(Aug. 28, 2:10 p.m.) — It's not easy assessing whether shareholders and companies get their money's worth from the compensation earned by executives in any given year.
A case in point: Bemis Co.'s Jef-frey Curler has ranked at the top of Plastics News' chart for two straight years, at No. 3 in 2005 compensation and No. 4 in 2004. Only Magna International Inc. executives earned more for those same years.
As Bemis' president, chief executive officer and chairman, Curler received his most money so far in 2005 — $7.43 million — when the one-year return to shareholders fell 1.72 percent, compared with 2004 when he reaped $6.1 million and the one-year return rose 18.9 percent.
You can find similar scenarios for highly paid executives like Tupperware Corp. Chairman and CEO Rick Goings; the former CEO and president of Newell Rubbermaid Inc., Joseph Galli Jr.; and Spartech Corp.'s retired chairman, CEO and president, Brad Buechler.
Buechler received nearly $2.5 million in 2004 when the one-year return to shareholders was 10.6 percent, but — benefiting from a $3.3 million cash compensation he received when he retired in May — hauled in nearly $4.3 million in 2005. That same year, shareholder return plummeted 22.8 percent.
Because those one-year numbers don't adequately reflect one-year performance, there are many theories, so to speak, on how to judge executive pay.
Some argue that comparing com—pensation with performance in any one year is valid; others say that only an executive's one-year cash bonus is indicative of that year's performance.
Still others contend that the best yardstick is the amount of wealth the executive accumulates compared with his or her corporate performance over a three- to five-year period. But, even when you do that, some say you need to exclude the value of stock exercised, or cashed in, during that year since it often represents several years of stock options — and the executive decides when to pull that trigger.
Each approach has its proponents and critics.
But the need to use a longer-term assessment — and not look at one-year results in a vacuum — is underscored most dramatically when you look at PW Eagle Inc., which produced a return to share-holders in 2005 of nearly 417 percent, which was almost 2½ times higher than any other public plastics company on PN's chart.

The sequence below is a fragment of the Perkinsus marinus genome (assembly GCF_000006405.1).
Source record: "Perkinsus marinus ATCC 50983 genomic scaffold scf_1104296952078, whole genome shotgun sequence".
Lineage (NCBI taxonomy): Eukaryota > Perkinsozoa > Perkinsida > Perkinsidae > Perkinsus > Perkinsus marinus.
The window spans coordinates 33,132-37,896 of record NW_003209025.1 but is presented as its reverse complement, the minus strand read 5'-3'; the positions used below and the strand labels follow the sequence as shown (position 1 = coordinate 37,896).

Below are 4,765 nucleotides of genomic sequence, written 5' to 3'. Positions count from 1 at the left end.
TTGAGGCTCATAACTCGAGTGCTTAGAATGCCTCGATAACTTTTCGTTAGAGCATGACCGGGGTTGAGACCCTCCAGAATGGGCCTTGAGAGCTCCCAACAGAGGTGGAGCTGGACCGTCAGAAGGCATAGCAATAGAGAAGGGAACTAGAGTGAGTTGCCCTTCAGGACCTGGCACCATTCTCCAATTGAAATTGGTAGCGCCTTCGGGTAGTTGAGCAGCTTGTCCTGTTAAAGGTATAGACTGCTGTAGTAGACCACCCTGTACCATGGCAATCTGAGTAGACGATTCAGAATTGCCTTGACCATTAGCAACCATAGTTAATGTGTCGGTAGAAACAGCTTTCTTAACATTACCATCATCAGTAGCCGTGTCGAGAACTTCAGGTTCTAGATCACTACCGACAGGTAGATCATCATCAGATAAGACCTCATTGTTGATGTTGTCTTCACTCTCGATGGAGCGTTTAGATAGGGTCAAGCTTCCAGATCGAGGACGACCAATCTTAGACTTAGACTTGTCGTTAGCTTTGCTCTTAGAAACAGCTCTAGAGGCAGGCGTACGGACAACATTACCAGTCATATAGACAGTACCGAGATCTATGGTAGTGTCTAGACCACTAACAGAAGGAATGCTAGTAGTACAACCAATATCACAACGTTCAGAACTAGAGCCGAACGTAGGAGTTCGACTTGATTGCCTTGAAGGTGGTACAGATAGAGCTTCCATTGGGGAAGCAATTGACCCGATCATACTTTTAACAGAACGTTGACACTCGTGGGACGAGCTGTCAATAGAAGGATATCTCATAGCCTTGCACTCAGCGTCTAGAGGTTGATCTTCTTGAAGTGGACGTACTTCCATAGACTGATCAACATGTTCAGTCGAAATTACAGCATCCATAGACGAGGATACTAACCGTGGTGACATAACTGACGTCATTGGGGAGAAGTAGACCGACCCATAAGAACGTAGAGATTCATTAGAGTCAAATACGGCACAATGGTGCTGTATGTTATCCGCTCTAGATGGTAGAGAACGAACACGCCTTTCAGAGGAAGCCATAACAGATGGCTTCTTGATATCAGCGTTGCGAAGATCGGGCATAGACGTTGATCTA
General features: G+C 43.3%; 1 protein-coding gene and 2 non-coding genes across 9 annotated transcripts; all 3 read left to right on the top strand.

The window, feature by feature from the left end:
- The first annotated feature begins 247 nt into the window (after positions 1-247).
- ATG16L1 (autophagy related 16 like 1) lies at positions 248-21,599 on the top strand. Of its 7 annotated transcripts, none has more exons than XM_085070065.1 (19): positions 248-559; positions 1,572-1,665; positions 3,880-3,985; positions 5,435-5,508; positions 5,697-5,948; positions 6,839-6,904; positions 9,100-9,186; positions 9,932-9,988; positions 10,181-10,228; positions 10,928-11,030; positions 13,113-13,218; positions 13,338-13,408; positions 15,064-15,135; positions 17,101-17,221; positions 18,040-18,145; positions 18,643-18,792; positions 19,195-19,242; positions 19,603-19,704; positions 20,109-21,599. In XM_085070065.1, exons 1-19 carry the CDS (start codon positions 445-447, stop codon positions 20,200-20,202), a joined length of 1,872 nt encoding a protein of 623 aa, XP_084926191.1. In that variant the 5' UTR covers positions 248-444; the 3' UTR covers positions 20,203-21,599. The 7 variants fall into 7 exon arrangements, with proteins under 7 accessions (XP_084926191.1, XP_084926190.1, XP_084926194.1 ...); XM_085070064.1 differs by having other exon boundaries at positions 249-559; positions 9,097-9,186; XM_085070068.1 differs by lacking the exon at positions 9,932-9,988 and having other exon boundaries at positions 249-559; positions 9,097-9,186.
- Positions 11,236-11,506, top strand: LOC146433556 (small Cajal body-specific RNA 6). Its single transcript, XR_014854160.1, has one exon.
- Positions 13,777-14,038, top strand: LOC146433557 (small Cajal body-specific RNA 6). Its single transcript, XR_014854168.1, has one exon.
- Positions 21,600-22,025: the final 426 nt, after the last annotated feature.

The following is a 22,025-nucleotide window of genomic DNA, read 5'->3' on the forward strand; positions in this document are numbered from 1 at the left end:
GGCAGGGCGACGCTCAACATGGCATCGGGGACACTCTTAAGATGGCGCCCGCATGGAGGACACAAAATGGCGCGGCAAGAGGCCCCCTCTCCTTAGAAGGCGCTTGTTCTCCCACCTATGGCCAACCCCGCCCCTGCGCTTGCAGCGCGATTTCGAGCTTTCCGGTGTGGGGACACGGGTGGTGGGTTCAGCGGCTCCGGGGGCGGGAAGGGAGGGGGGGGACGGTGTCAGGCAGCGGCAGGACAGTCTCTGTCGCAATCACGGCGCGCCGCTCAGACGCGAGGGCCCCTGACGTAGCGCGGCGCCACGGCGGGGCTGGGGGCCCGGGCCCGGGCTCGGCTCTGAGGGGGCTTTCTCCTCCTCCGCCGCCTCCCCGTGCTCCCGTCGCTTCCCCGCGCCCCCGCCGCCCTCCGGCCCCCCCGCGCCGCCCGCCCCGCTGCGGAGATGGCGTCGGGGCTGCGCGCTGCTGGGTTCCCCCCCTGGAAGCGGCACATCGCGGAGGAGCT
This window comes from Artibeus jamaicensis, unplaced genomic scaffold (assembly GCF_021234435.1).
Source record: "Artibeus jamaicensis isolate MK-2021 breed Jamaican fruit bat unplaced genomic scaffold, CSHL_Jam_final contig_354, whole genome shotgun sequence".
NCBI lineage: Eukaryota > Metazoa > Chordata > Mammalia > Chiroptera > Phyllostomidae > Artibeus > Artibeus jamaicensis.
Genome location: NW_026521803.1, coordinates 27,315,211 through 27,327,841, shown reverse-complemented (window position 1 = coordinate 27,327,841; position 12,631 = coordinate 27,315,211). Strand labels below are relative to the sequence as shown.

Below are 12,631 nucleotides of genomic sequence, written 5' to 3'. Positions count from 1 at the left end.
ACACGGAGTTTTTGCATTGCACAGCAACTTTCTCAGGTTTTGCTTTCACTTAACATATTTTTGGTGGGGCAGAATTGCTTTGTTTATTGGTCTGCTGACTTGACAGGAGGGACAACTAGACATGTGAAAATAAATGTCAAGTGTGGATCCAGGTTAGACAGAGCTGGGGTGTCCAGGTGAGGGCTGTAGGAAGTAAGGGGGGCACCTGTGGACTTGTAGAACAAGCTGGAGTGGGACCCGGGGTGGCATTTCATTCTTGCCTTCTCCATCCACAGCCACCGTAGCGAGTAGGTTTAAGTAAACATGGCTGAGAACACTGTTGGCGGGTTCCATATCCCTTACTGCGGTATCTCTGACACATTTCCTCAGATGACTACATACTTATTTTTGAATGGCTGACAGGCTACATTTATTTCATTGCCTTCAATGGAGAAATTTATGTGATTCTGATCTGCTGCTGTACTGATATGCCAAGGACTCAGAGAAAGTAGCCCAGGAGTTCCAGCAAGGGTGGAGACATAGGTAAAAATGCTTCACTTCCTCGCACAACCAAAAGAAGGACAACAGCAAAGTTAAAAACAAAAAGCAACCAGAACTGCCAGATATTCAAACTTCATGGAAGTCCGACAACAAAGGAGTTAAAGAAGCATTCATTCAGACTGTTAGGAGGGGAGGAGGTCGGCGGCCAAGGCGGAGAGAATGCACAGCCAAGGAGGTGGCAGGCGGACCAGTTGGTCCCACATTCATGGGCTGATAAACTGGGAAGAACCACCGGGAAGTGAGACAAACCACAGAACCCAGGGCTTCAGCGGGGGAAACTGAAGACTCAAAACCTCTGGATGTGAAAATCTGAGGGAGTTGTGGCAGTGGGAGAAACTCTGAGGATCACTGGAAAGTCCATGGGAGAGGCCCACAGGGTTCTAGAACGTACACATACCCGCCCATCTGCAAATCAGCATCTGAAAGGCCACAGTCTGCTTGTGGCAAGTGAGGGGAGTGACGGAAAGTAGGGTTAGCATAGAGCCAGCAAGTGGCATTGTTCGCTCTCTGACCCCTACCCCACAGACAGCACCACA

Indeed, the shareholders of PW Eagle are today basking in a stock priced at $33.76 compared to less than $9 one year ago and a range of value between $2.55 and $4.39 from January 2004 to March 2005.
“PW Eagle lost money for years, they are now pumping profits,” said John Montgomery of Houston-based Bridgeway Funds. He recommended the manufacturer of PVC pipes and fittings and polyethylene pipes as a small-cap stock to watch.
PW Eagle's executive team of President and CEO Jerry Dukes and Executive Vice President and Chief Financial Officer Scott Long, however, ranked just 94th and 118th, respectively, on the pay list, with total compensation for 2005 of just under $495,000 for Dukes and $393,500 for Long.
That's far off the $7.43 million Bemis' industry-leading compensation package to Curler, where return to shareholders declined. Or, the nearly $6.7 million received by Newell Rubbermaid's Galli, who resigned in November, just months after he announced plans to cut 5,000 jobs and close one-third of the firm's 80 manufacturing sites. Newell Rubbermaid's total return to shareholder was less than 2 percent. And Galli had pulled in a combined $6 million the previous two years even though Newell Rubbermaid lost a combined $160 million.
But a year ago, shareholders of PW Eagle might not have been looking as favorably on their executive team.
Why? Their compensation in 2004, when the one-year return on total shareholder value dropped 9.5 percent, was actually higher. Dukes earned $608,800 or 23 percent more in 2004 than he did in 2005, and Long earned 19 percent more or $512,200.
However, now Dukes and Long can point to a better financial picture, partly from their strategic moves and partly because of improved pricing for PVC.
Even if you look only at the bonuses Dukes and Long received for that fast turnaround at PW Eagle, $212,400 and $154,900, respectively, they still rank just 44th and 59th in the category of overall executive bonuses. Yet the bonus is the element of compensation that some experts say indicates how much an executive was rewarded for that year.
How did the CEO and president at Foamex International Inc. — the firm with the highest decline in 2005 shareholder value, at minus 99.2 percent — fare? Thomas Chorman pulled down $767,383 in total compensation — almost a quarter of a million dollars more than Dukes.
Mike Verespej is Plastics News' Washington-based staff reporter.